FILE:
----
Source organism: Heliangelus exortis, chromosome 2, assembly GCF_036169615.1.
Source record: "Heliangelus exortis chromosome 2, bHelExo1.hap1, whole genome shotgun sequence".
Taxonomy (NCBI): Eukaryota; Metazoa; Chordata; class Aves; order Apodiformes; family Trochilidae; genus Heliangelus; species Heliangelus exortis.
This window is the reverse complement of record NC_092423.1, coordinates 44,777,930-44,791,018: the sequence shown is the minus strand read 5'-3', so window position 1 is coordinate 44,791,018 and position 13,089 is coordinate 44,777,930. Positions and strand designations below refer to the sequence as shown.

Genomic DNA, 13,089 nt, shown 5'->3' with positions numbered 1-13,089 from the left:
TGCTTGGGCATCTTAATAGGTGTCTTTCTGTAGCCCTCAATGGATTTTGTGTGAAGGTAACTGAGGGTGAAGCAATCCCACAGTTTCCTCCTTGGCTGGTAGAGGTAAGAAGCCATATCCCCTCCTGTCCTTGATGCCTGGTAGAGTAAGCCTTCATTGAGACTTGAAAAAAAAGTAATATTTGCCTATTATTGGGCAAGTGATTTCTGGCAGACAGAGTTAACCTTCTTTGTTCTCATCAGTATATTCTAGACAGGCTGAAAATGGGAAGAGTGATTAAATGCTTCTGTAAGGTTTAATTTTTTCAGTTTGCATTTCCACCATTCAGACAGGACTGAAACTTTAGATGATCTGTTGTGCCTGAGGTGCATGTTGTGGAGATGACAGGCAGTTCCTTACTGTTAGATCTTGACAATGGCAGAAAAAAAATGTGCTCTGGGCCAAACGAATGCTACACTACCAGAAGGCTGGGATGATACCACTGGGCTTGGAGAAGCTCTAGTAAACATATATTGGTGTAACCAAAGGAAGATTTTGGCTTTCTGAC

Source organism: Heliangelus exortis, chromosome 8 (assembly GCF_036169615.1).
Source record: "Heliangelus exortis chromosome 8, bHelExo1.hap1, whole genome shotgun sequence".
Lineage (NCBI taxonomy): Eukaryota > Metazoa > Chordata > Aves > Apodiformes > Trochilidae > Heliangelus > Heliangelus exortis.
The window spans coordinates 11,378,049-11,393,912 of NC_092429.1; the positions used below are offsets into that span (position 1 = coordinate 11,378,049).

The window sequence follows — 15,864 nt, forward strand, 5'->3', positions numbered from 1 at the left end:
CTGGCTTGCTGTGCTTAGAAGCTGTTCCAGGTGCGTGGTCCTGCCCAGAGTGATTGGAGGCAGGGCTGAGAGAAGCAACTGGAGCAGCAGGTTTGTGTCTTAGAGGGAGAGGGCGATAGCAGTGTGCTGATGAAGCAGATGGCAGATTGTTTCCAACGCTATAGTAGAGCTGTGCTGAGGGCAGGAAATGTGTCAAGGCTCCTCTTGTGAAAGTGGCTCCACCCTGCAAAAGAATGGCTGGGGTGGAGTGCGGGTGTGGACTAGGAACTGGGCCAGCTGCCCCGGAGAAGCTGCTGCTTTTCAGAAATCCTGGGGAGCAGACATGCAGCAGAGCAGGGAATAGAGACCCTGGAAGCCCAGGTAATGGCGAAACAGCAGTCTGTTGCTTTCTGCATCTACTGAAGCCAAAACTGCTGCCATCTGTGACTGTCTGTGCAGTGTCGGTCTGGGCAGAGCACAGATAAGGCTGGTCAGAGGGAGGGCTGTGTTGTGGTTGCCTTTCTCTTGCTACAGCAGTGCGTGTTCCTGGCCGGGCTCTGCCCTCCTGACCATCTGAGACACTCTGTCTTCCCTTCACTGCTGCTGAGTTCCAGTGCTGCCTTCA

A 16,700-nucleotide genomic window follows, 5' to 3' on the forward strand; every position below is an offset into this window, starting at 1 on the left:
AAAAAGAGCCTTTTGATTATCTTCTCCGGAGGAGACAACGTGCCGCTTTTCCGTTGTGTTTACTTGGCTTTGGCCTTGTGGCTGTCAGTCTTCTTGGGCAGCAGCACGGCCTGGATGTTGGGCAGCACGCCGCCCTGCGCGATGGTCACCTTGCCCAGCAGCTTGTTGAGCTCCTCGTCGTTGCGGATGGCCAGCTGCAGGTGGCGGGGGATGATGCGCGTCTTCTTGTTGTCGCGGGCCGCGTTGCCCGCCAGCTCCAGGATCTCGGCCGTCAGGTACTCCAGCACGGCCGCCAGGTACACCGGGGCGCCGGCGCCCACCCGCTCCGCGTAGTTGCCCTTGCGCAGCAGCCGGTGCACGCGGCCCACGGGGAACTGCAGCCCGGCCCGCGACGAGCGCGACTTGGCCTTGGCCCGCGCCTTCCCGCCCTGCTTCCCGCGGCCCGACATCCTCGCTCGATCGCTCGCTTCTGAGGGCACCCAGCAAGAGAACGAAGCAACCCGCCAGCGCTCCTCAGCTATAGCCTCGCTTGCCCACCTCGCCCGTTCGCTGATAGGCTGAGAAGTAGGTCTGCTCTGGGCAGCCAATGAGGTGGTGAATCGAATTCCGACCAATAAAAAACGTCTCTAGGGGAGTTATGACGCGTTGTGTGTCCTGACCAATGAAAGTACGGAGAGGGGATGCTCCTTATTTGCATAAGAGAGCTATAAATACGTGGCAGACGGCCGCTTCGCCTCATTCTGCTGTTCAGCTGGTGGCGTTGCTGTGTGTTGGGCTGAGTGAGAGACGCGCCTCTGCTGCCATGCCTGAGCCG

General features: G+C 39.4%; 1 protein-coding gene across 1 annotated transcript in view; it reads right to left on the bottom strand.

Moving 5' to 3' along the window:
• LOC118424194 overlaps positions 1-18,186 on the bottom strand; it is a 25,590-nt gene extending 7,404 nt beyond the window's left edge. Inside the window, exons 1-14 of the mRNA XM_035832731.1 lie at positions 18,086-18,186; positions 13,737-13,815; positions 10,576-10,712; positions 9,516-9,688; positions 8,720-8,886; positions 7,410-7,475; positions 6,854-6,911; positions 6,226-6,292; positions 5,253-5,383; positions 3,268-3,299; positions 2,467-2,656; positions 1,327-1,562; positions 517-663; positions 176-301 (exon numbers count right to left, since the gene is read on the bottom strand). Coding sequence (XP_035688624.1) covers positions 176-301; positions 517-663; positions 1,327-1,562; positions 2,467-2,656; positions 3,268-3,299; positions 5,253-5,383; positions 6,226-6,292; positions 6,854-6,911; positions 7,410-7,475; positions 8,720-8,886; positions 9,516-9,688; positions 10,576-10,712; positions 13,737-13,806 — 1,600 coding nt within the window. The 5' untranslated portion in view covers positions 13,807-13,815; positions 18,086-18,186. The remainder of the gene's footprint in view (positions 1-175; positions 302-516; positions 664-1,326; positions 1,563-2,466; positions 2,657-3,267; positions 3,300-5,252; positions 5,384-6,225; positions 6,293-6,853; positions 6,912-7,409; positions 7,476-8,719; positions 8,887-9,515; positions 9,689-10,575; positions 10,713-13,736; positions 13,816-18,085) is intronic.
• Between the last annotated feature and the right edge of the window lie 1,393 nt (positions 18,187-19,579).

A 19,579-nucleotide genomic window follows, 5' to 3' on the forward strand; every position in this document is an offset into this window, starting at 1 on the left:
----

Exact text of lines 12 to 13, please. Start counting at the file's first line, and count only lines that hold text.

CTGGCTTGCTGTGCTTAGAAGCTGTTCCAGGTGCGTGGTCCTGCCCAGAGTGATTGGAGGCAGGGCTGAGAGAAGCAACTGGAGCAGCAGGTTTGTGTCTTAGAGGGAGAGGGCGATAGCAGTGTGCTGATGAAGCAGATGGCAGATTGTTTCCAACGCTATAGTAGAGCTGTGCTGAGGGCAGGAAATGTGTCAAGGCTCCTCTTGTGAAAGTGGCTCCACCCTGCAAAAGAATGGCTGGGGTGGAGTGCGGGTGTGGACTAGGAACTGGGCCAGCTGCCCCGGAGAAGCTGCTGCTTTTCAGAAATCCTGGGGAGCAGACATGCAGCAGAGCAGGGAATAGAGACCCTGGAAGCCCAGGTAATGGCGAAACAGCAGTCTGTTGCTTTCTGCATCTACTGAAGCCAAAACTGCTGCCATCTGTGACTGTCTGTGCAGTGTCGGTCTGGGCAGAGCACAGATAAGGCTGGTCAGAGGGAGGGCTGTGTTGTGGTTGCCTTTCTCTTGCTACAGCAGTGCGTGTTCCTGGCCGGGCTCTGCCCTCCTGACCATCTGAGACACTCTGTCTTCCCTTCACTGCTGCTGAGTTCCAGTGCTGCCTTCA

A 16,700-nucleotide genomic window follows, 5' to 3' on the forward strand; every position below is an offset into this window, starting at 1 on the left: